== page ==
Despite concerns over regulatory hurdles, SoftBank chief executive and Sprint chairman Masayoshi Son reiterated the need for a merger with T-Mobile and praised the fellow carrier at Recode's Code Conference in California Wednesday.
Looks like T-Mobile's goal to shake up the wireless industry is paying off. The carrier reported an incredibly successful first quarter, adding more subscribers than any other U.S. wireless service provider and overtaking Sprint as the No. 3 smartphone buyer.
The FCC may be on the front pages for its take on net neutrality but agency regulators quietly voted in a rule Thursday for the 2015 spectrum auction that has major telecom companies AT&T and Verizon steamed. Why? They won't be able to buy as much spectrum as they'd probably like.
It's a well-known fact that Latinos are some of the foremost consumers of mobile technology and T-Mobile aims to please with the announcement of a new wireless service with Univision called Univision Mobile.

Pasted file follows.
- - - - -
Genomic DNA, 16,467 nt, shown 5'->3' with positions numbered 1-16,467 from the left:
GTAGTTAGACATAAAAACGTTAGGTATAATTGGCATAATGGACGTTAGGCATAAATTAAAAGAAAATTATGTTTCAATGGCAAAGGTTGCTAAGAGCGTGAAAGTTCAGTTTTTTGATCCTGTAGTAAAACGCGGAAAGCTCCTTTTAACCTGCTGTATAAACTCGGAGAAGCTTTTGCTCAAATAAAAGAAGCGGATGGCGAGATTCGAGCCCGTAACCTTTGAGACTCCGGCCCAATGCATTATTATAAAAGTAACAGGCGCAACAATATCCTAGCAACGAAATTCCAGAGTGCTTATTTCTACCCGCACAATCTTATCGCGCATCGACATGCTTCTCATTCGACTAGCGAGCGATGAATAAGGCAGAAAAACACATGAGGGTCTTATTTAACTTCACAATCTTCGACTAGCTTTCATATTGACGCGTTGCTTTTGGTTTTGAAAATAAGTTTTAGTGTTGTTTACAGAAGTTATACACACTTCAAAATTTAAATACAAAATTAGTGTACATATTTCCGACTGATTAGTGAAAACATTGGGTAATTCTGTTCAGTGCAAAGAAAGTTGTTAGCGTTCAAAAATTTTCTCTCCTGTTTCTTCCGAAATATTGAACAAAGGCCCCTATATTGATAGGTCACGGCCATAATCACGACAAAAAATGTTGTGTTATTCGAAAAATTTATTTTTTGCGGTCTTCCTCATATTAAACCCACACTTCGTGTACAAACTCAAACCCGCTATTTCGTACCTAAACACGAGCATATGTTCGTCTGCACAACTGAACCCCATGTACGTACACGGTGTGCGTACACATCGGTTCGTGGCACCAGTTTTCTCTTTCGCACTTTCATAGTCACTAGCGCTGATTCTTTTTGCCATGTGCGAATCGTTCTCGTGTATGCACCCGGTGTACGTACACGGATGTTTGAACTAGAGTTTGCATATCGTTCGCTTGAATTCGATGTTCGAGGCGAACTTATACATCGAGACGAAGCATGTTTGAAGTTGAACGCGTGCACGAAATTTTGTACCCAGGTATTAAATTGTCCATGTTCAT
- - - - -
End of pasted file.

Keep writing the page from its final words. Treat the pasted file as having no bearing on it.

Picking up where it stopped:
A proposed rule that would reserve certain amounts of low frequency spectrums for smaller carriers at the 2015 FCC spectrum auction continues to come under fire from carriers AT&T and Verizon. Sprint and T-Mobile, they say, have chosen to dig themselves into their current holes and shouldn't get crutches.
T-Mobile seems to be the hottest neighbor on the block. Satellite TV provider Dish Network could step in to buy out the nation's fourth-largest wireless carrier if Sprint's plans to acquire the company don't go through.
T-Mobile ended domestic overage charges for customers last Monday and sparked a new wave of unrest among U.S. wireless carriers by asking others to follow suit. T-Mobile Vice President and General Manager for the Southeast Region Gabriel Torres spoke to Latin Post earlier this week and stressed how important the announcement is for consumers in general, and even more so for Latinos.